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Tokyo Motor Show

Displays of innovation.

The international auto show circuit has come to a fork in the proverbial road, one based on ideas and the other based on sales. The split happened in the wake of the global economic downturn, which forced cash-strapped manufacturers to pick and choose where to reveal their latest models.

In the aftermath, some high-end manufacturers shunned the Detroit Auto Show and a host of non-Japanese carmakers gave the cold shoulder to the Tokyo Motor Show. The impact was felt so strongly in Japan, the biannual event was almost cancelled in 2009 and, the truth be known, it has struggled to regain its former stature ever since.

Nevertheless, a whirlwind visit to the 2013 Tokyo Motor Show proved that Japanese car manufacturers take a back seat to none when it comes to sheer ingenuity. There were wildly interesting cars, motorcycles, and other forms of conveyance in every corner of the futuristic conference centre aptly named “Tokyo Big Sight.”

The foreign manufacturers did their best in attempting to steal the spotlight in Japan. Roughly 17 or so hours before their “official” global debuts at the Los Angeles Auto Show, Porsche pulled the covers off the new Macan, Jaguar unveiled the F-Type Coupe, and Mini introduced the next-generation Cooper and Cooper S. For sure, these cars garnered some well-deserved attention, but the lion’s share of the headlines were reserved for homegrown ideas.

All around the convention centre, Japanese manufacturers were marketing vehicles that promised to be environmentally friendly and fun to drive at the same time. (It’s a tricky balance, and to get the balance right requires an expert blend of design, engineering, and branding.) The domestics also showed a wide and wild range of non-automotive products.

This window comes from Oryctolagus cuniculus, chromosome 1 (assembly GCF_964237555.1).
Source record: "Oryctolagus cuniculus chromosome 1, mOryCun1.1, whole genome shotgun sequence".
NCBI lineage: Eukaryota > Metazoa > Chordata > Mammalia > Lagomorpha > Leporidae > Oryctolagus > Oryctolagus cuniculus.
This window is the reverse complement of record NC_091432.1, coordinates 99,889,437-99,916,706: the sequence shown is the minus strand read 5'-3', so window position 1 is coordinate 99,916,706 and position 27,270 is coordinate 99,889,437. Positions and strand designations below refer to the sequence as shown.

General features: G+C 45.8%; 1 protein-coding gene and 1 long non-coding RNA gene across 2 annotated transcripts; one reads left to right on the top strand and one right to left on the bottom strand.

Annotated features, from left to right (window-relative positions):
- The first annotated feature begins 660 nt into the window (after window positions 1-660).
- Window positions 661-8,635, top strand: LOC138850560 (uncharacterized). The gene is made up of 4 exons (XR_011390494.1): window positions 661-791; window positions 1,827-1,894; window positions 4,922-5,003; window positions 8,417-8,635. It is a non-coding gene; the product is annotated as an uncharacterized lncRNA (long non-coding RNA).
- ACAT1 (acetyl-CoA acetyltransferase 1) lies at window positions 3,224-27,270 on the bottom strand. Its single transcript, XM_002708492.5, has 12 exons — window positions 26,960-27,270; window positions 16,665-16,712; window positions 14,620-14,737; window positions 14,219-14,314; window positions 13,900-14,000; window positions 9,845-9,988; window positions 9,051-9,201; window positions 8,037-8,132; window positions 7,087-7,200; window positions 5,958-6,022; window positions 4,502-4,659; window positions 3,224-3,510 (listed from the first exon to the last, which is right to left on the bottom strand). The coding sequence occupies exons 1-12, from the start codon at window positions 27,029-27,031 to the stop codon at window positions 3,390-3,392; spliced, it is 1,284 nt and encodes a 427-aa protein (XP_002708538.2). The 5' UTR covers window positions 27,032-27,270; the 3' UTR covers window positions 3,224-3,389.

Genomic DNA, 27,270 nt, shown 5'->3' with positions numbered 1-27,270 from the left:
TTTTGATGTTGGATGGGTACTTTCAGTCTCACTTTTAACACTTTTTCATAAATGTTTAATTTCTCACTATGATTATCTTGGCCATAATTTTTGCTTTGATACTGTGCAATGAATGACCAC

On the car front, we saw countless highlights, including the latest version of the highly anticipated Acura NSX. In the Lexus and Toyota booth, there was plenty to talk about including the soon-to-be-released Lexus RC 300h hybrid sport coupe, the Toyota FCV fuel cell concept set to launch in 2015, and some interesting scooter-like vehicles. Subaru came out in full force with their BRZ race car and a trio of riveting concepts, the Cross Sport, Levorg, and Viziv.

Suzuki and Mitsubishi both had a big presence in Tokyo filled with interesting concept cars. The Mitsubishi XR-PHEV SUV concept was, in particular, a striking vehicle that kept the camera flashes working overtime. Over at the Nissan stand, the BladeGilder concept was charged with securing all the ink, but the surprise reveal was the Datsun 510-inspired IDx Nismo.

In another area of Tokyo Big Sight level, a host of non-automotive products were given their day in the sun, including all manner of scooters, EVs, and personal mobility devices. Honda revealed a smart home designed in partnership with Toshiba and builder Sekisui House that showcased a number of these devices, including the Honda Walking Assist Device, a pair of robotic legs developed from learning gathered in their ASIMO venture.

The home included some revolutionary features, such as a recharging station for a fuel cell vehicle (the Honda FCX Clarity) and another recharging station for an EV (their newly introduced MC  micro commuter). Other interesting aspects of the home included interactive walls that became full-size gaming screens or communications devices, smart monitoring that relayed health information of the residents to outside caregivers, and fully automated lighting and power management systems.

As might be expected, the 2013 Tokyo Motor Show introduced a number of futuristic cars to the world. But it also hinted at some revolutionary thinking on a variety of topics, many of them only loosely related to the world of automobiles.